What are transformative partnerships and what do they do? An interview with Fletcher Beaudoin, Director of the Institute for Sustainable Solutions at PSU

MBK: What are transformative partnerships and how do they differ from “regular” partnerships?

FB: Transformative partnerships for sustainability overcome historic and structural barriers to center a sustainability transformation, or change. These partnerships are designed in a way that changes the organizations so that they can do the work necessary to advance the transformation. In other types of partnerships, such as strategic partnerships, you’re really maintaining the core essence of the partnering organizations, and just finding ways for them to exchange resources better, whereas in a transformative one, you are changing who you are so that you can get to bigger goals.

MBK: Why do you think we need transformative partnerships?

FB: Our world is facing increasingly complex challenges that require multiple organizations to work together in deep ways to get to the bottom of the issues and figure out how to work on them. Transformative partnerships allow us to see what the core roots of these problems are, and then also act as the organizing mechanisms for going after them. So these partnerships are critical to ensuring that we are on the right path, that we are having those hard conversations up front, so that we really understand what is motivating these issues, and then we are also committing to doing the work that gets us to fundamentally different outcomes. Doing that work means we may have to change our priorities, our goals, who we are, down to the fundamental structures that have supported our organizations in the past.

MBK: Can you give me an example of how this might work?

FB: A good example is ISS’s work with the City of Portland on climate, when we launched the Climate Action Collaborative. We came together to figure out how best to use PSU’s assets--our students, faculty and staff--to support direct action on the City’s Climate Action Plan; where the energy of the university could be deployed to help make changes in decisions, policies and investments related to climate action. First, we brought together a few individuals from both organizations to examine the context that each organization sat in - what real constraints that both organizations faced, and what resources they had. Instead of just jumping into a project, we began by understanding the context in which we were going to be working. Then, we determined what new structures and processes needed to be put into place that centered the challenges and would allow us to make a meaningful and unique contribution.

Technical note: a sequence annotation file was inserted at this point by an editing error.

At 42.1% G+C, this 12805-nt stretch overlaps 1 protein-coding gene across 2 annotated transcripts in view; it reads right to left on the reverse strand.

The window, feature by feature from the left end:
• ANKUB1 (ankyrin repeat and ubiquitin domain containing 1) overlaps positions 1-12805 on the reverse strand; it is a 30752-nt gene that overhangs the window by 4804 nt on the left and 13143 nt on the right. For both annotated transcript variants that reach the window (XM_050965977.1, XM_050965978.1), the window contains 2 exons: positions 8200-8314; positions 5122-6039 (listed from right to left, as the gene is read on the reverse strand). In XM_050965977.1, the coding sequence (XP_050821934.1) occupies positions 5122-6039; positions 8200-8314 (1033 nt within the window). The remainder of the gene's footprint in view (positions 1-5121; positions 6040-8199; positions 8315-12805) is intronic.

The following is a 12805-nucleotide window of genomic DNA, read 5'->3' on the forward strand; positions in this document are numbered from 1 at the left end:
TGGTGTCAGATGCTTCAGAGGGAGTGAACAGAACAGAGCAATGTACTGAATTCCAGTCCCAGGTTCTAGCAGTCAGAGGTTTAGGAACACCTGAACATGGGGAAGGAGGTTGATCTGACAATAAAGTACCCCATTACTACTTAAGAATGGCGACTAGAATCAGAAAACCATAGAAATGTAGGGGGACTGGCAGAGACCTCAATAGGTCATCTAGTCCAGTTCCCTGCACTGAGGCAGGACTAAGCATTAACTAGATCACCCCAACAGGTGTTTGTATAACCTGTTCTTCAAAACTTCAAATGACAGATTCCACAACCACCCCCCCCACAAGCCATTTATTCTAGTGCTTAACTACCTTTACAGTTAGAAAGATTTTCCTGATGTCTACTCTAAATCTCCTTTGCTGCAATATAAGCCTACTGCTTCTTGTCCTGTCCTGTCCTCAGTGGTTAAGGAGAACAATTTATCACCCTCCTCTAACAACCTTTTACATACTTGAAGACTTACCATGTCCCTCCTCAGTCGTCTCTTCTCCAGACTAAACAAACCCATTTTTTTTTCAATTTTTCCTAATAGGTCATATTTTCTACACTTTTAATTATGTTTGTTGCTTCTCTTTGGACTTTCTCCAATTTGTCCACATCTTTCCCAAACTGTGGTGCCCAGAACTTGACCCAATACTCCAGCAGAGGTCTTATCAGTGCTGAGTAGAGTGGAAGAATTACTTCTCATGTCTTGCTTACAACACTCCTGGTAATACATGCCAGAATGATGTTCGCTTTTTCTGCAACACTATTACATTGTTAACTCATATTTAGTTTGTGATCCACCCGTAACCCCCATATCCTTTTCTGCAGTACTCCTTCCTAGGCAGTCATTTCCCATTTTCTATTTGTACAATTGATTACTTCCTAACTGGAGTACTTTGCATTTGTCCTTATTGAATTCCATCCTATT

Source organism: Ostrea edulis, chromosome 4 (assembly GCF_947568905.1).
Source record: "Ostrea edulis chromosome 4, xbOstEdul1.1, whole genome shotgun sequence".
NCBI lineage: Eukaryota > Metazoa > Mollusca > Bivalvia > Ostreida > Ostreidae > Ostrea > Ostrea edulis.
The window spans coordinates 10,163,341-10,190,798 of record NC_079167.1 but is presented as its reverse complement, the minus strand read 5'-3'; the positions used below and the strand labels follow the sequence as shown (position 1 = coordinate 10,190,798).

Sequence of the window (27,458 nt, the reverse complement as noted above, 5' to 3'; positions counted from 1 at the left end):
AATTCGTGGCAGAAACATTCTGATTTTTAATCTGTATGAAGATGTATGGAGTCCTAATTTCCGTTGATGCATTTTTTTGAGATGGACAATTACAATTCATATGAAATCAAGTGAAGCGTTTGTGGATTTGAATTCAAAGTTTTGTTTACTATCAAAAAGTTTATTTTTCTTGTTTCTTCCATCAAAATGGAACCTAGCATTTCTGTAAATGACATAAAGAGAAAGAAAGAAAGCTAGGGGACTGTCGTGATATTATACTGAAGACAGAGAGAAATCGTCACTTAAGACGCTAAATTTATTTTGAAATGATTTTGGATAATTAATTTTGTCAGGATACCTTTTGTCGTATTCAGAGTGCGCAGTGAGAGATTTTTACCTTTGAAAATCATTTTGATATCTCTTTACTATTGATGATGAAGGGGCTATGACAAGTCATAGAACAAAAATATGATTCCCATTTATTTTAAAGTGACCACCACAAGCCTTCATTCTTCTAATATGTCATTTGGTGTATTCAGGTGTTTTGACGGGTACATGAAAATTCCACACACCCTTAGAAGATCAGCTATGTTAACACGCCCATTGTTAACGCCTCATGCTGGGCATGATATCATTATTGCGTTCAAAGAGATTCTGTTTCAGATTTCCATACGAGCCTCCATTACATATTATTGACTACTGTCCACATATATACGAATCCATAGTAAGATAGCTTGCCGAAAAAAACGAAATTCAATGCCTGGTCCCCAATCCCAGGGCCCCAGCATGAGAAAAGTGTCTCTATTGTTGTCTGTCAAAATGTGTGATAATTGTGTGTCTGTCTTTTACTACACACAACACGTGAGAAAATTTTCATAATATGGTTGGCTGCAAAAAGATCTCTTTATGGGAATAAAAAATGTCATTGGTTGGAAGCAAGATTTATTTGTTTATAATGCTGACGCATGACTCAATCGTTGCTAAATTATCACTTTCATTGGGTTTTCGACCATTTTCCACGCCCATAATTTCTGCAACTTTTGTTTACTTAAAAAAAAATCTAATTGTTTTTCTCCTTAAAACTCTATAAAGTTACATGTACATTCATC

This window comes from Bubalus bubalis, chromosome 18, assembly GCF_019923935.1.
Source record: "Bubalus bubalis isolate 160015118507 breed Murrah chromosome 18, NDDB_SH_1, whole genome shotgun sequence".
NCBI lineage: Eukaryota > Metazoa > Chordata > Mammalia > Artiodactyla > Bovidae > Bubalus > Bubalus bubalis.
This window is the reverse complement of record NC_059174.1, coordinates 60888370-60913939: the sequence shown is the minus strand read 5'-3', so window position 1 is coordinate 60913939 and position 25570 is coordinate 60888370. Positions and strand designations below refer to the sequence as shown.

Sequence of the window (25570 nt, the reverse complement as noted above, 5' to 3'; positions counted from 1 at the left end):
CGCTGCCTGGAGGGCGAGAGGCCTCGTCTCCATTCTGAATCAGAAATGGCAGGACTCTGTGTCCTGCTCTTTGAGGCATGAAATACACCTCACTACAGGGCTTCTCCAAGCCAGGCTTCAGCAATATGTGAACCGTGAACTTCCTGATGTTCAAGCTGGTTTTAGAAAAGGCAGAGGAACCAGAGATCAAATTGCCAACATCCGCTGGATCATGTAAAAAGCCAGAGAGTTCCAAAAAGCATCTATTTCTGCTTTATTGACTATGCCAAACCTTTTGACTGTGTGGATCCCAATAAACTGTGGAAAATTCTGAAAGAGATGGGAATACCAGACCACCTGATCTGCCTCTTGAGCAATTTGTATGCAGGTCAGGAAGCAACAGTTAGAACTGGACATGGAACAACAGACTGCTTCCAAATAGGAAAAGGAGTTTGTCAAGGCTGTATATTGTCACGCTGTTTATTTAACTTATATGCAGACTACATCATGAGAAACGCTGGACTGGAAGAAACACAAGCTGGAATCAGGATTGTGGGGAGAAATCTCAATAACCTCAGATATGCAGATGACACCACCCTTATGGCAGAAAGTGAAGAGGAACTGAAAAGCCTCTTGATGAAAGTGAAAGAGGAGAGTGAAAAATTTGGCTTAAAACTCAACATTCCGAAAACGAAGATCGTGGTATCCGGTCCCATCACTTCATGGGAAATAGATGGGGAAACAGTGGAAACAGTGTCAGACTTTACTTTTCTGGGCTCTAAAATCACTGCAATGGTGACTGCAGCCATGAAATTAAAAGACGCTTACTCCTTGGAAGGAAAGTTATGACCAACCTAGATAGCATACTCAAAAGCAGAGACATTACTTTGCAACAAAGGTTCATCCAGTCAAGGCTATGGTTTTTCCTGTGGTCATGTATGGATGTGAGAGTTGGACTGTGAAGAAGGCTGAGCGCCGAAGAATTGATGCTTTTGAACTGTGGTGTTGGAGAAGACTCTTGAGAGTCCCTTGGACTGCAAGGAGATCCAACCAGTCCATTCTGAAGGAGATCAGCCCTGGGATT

MBK: So, determining the context is the first step in creating a transformative partnership?

 FB: Transformative partnerships elevate an investment in the partnership itself--the relationship, the contexts, the history of the organizations working together--instead of just jumping into the specific problem using the structures and relationships of the past. Instead, we fully excavate that history and how the groups work together, getting clarity on where there are alignments and challenges, and then create structures that can empower actual transformation. Transformation relies on deep relationships and clear understanding of what is needed to make a unique impact together, rather than just creating a new transaction.

MBK: How do you find partners who are willing to invest in this model?

FB: It’s tricky, because it requires a significant upfront cost. Sometimes, you have to start taking action with a partner before you can back into some of these bigger questions: It’s not always a linear process. There needs to be enough trust and a clear understanding of the value proposition in order to invest that level of energy into a long-term relationship. To do this work, you really need to be willing to jump in. Sometimes partners realize they are not committed to the investment required by a transformative partnership. Getting to this realization as early as possible is best because it saves time and energy for all parties.

MBK: So, you noted that the upfront cost is a risk… What are some potential benefits of this model?  

FB: You can develop projects and ways of working that are deeply motivating to the participants and connect to the core motivations of the organizations, and build relationships that grow and evolve over time. You create a scenario that allows organizations to give more than they normally do, which is critical to doing something big together. As trust increases, so does the durability of the partnership, so you can work through challenges and conflicts more nimbly -- with high levels of trust, disagreements are not deal-breakers, but opportunities to learn. And this model also allows for space and time to reflect on activities and improve on them, thereby creating a platform for long-term change.

MBK: What do transformative partnerships mean for the future of the Institute for Sustainable Solutions (ISS)?

FB: We are going to look for more relationships that allow us to center big change, and create platforms that weave faculty, students, and staff into these long-term change trajectories. Transformative partnerships are highly inclusive, and pull on the strengths of a wide variety of people and perspectives in order to make really big change happen. For ISS, it’s about creating more of those spaces.

MBK: What other benefits might this work provide for PSU?

FB: It could put PSU on the map for doing something distinctive as an institution in terms of focusing on how we actually organize and demonstrate impact in our research and education. This work has the potential to make Portland more vibrant, more equitable, more livable, and to make PSU a magnet for faculty and students who want to learn how to create transformational change.